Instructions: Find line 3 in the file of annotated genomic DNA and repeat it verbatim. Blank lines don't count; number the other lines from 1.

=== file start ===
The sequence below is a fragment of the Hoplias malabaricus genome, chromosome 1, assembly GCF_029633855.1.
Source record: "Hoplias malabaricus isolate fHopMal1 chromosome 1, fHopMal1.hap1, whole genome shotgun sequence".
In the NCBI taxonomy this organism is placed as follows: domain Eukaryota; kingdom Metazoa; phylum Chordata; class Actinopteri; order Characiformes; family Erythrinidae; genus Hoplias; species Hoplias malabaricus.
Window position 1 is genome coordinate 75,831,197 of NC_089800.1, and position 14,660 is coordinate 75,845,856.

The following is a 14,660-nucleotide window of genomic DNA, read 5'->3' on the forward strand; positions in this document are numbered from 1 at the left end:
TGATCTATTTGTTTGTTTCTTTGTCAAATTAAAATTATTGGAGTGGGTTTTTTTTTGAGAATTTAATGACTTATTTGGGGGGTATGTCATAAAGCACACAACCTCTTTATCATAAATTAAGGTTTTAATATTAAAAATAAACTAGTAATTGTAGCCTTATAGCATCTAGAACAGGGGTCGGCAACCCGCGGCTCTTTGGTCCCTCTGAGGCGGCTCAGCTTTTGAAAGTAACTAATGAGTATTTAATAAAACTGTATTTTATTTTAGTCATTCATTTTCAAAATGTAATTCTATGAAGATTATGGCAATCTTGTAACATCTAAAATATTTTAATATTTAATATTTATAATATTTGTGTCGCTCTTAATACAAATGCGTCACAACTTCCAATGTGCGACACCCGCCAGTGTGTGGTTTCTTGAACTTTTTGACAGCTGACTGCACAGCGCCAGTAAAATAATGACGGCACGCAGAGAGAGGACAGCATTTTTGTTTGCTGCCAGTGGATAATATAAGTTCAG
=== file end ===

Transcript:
In the NCBI taxonomy this organism is placed as follows: domain Eukaryota; kingdom Metazoa; phylum Chordata; class Actinopteri; order Characiformes; family Erythrinidae; genus Hoplias; species Hoplias malabaricus.